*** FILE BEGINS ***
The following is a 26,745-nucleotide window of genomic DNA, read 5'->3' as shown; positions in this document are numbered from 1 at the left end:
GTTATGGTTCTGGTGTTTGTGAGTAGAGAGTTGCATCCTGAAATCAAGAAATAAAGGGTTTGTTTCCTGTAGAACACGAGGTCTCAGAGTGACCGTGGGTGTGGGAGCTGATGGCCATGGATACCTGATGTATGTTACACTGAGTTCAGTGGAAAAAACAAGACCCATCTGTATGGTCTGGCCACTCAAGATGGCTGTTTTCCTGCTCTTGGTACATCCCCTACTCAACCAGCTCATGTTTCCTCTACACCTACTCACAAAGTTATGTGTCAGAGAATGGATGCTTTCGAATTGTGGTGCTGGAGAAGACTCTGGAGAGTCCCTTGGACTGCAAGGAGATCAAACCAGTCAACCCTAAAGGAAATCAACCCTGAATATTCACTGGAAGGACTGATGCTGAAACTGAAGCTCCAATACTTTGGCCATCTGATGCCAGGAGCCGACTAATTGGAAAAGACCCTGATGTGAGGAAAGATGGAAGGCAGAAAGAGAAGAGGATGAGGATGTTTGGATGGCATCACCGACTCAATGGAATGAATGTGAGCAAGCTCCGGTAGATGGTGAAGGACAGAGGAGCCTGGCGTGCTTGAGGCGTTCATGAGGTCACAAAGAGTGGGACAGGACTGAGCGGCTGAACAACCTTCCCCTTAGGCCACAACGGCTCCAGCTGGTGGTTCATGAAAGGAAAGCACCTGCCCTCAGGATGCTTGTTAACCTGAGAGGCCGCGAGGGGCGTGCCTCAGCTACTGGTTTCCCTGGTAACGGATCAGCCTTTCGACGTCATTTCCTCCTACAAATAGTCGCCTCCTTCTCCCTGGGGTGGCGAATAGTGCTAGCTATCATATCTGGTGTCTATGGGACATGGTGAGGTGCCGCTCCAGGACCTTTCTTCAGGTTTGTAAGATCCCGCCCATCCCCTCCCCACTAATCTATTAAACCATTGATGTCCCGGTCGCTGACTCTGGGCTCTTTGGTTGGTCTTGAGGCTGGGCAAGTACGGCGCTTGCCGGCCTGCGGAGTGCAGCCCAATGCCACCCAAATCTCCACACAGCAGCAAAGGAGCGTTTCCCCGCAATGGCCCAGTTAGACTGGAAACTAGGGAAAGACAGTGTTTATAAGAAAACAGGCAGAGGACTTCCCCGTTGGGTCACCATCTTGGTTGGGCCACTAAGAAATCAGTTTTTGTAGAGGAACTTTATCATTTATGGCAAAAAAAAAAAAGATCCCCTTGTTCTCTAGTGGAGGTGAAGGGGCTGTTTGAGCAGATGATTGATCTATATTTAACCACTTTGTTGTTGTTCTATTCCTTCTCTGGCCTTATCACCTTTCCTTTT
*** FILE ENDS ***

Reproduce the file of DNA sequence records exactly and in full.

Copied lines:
The following is a 26,745-nucleotide window of genomic DNA, read 5'->3' as shown; positions in this document are numbered from 1 at the left end:
GTTATGGTTCTGGTGTTTGTGAGTAGAGAGTTGCATCCTGAAATCAAGAAATAAAGGGTTTGTTTCCTGTAGAACACGAGGTCTCAGAGTGACCGTGGGTGTGGGAGCTGATGGCCATGGATACCTGATGTATGTTACACTGAGTTCAGTGGAAAAAACAAGACCCATCTGTATGGTCTGGCCACTCAAGATGGCTGTTTTCCTGCTCTTGGTACATCCCCTACTCAACCAGCTCATGTTTCCTCTACACCTACTCACAAAGTTATGTGTCAGAGAATGGATGCTTTCGAATTGTGGTGCTGGAGAAGACTCTGGAGAGTCCCTTGGACTGCAAGGAGATCAAACCAGTCAACCCTAAAGGAAATCAACCCTGAATATTCACTGGAAGGACTGATGCTGAAACTGAAGCTCCAATACTTTGGCCATCTGATGCCAGGAGCCGACTAATTGGAAAAGACCCTGATGTGAGGAAAGATGGAAGGCAGAAAGAGAAGAGGATGAGGATGTTTGGATGGCATCACCGACTCAATGGAATGAATGTGAGCAAGCTCCGGTAGATGGTGAAGGACAGAGGAGCCTGGCGTGCTTGAGGCGTTCATGAGGTCACAAAGAGTGGGACAGGACTGAGCGGCTGAACAACCTTCCCCTTAGGCCACAACGGCTCCAGCTGGTGGTTCATGAAAGGAAAGCACCTGCCCTCAGGATGCTTGTTAACCTGAGAGGCCGCGAGGGGCGTGCCTCAGCTACTGGTTTCCCTGGTAACGGATCAGCCTTTCGACGTCATTTCCTCCTACAAATAGTCGCCTCCTTCTCCCTGGGGTGGCGAATAGTGCTAGCTATCATATCTGGTGTCTATGGGACATGGTGAGGTGCCGCTCCAGGACCTTTCTTCAGGTTTGTAAGATCCCGCCCATCCCCTCCCCACTAATCTATTAAACCATTGATGTCCCGGTCGCTGACTCTGGGCTCTTTGGTTGGTCTTGAGGCTGGGCAAGTACGGCGCTTGCCGGCCTGCGGAGTGCAGCCCAATGCCACCCAAATCTCCACACAGCAGCAAAGGAGCGTTTCCCCGCAATGGCCCAGTTAGACTGGAAACTAGGGAAAGACAGTGTTTATAAGAAAACAGGCAGAGGACTTCCCCGTTGGGTCACCATCTTGGTTGGGCCACTAAGAAATCAGTTTTTGTAGAGGAACTTTATCATTTATGGCAAAAAAAAAAAAGATCCCCTTGTTCTCTAGTGGAGGTGAAGGGGCTGTTTGAGCAGATGATTGATCTATATTTAACCACTTTGTTGTTGTTCTATTCCTTCTCTGGCCTTATCACCTTTCCTTTT